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About Nobel Prize
    The Nobel Prize is an international award given yearly since 1901 for achievements in physics, chemistry, medicine, literature and for peace. In 1968, the Bank of Sweden instituted the Prize in Economic Sciences in Memory of Alfred Nobel, founder of the Nobel Prize.

    The Prize Winners are announced in October every year. They receive their awards (a prize amount, a gold medal and a diploma) on December 10, the anniversary of Nobel's death.
    Alfred Nobel was born in 1833 in Stockholm, Sweden. His family was descended from Olof Rudbeck, the best-known technical genius of Sweden's 17th century era as a great power in northern Europe.

    Nobel invented dynamite in 1866 and later built up companies and laboratories in more than 20 countries all over the world.

    On November 27, 1895, Nobel signed his last will providing for the establishment of the Nobel Prize. He died of cerebral haemorrhage in his home in San Remo, Italy on December 10, 1896.
    Alfred died in San Remo, Italy on December 10, 1896. In his last will and testament, he wrote that much of his fortune was to be used to give prizes to those who have done their best for humanity in the field of physics, chemistry, physiology or medicine, literature and peace.

    In 1901, the first Nobel Prizes in Physics, Chemistry, Physiology or Medicine and Literature were first awarded in Stockholm, Sweden and the Peace Prize in Kristiania (now Oslo), Norway.
    The first Prize Award Ceremony in 1901 at the Old Royal Academy of Music in Stockholm.
 
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Rudolph A. Marcus

 

Rudolph A. Marcus, Arthur Amos Noyes Professor of Chemistry at the California Institute of Technology, was born in Montreal, Canada in 1923.  After receiving a B.Sc. (1943) and Ph.D. (1946)  (experimental research) from McGill University, followed by post-doctoral research with E. W. R. Steacie at the National Research Council of Canada (experiment) and with Oscar K. Rice at the University of North Carolina (theory), he became a member of the faculty of the Polytechnic Institute of Brooklyn (1951-64) and the University of Illinois (1964-78).  He joined the Caltech faculty as Noyes Professor in 1978. 

His principal researches have been on almost every aspect of chemical reaction rate theory.  The "Marcus theory" of electron transfer processes and the RRKM (Rice-Ramsperger-Kassel-Marcus) theory of unimolecular reactions continue to be the standard theories in their respective fields.  He is known for  pioneering contributions to other areas such as  reaction coordinate Hamiltonians, vibrationally adiabatic reactions, semiclassical collision and reaction rate theory, intramolecular dynamics and, most recently, "mass-independent" isotope effects in stratospheric ozone and in the earliest minerals in the solar system. The electron transfer theory has been applied to numerous fields, including reactions in solution, at electrodes and other interfaces, solvent dynamics, "inverted effect" phenomena, and to biological systems, as in photosynthesis and electron transfer in proteins.  It has been extended to atom, proton, and group transfer reactions. A trademark of his research has been a strong interaction between theory and experiment. His current research includes spectral properties (fluorescence intermittency) of nanoparticles, single-molecule studies of electron transfer and catalysis in proteins, “on water” catalysis of organic cycloaddition reactions, and unusual isotope effects (O, C and N) in chemical and photochemical reactions.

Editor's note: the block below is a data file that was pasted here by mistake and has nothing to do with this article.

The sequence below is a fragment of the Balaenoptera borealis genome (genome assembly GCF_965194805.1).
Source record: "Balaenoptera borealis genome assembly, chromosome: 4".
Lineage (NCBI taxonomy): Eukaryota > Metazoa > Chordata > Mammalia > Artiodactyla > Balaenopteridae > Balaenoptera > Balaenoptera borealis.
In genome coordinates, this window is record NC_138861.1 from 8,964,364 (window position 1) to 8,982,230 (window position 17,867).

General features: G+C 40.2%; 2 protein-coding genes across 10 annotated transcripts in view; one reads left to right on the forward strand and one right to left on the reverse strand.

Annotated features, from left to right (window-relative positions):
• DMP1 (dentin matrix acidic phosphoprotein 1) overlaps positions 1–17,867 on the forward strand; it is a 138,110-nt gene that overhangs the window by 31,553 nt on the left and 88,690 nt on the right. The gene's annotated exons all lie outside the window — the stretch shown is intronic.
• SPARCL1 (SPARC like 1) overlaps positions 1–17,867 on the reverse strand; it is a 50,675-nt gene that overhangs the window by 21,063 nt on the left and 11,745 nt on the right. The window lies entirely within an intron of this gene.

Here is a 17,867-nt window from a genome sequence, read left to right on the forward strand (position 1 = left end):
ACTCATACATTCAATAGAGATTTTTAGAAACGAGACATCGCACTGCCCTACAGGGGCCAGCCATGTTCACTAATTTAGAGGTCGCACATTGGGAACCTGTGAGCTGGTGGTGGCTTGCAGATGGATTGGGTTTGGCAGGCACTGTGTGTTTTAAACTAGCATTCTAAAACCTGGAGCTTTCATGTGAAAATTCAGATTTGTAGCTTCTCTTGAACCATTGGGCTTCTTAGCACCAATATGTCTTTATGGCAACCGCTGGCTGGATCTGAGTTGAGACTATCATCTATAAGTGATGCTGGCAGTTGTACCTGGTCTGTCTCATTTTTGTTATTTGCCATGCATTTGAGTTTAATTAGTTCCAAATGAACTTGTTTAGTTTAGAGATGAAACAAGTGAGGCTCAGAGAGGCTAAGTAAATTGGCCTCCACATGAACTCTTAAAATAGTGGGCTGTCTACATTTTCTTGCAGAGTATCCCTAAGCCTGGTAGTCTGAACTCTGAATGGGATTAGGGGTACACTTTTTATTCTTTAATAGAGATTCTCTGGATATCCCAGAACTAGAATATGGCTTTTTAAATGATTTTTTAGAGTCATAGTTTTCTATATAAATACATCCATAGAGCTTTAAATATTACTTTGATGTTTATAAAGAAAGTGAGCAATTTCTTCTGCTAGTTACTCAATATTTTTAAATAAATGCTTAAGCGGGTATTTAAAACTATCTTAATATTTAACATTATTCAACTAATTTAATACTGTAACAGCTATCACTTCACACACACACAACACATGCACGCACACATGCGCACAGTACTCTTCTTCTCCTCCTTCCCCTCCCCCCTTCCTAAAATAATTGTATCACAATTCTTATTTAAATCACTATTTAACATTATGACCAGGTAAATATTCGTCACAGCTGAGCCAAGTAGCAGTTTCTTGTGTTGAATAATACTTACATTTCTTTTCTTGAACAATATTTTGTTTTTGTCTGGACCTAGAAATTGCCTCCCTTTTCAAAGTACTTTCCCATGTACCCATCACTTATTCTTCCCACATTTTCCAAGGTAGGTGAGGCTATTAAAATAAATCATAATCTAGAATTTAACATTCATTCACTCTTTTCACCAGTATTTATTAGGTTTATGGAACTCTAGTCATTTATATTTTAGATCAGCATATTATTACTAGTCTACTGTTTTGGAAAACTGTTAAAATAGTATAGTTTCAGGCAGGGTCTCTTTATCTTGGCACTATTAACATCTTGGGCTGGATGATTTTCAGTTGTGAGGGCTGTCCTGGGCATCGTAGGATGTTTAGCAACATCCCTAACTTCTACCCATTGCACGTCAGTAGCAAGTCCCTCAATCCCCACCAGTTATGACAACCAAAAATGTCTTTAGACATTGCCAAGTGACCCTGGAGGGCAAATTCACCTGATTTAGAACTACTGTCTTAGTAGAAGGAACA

Marcus received the Nobel Prize in Chemistry in 1992, the Wolf Prize in 1985, the National Medal of Science in 1989, and various honorary doctorates and professorships, and other awards.  He is a foreign or honorary member of many societies, including the Royal Society of London, the Chinese Academy of Sciences, and the Royal Society of Canada.

Beijing Foreign Affairs Office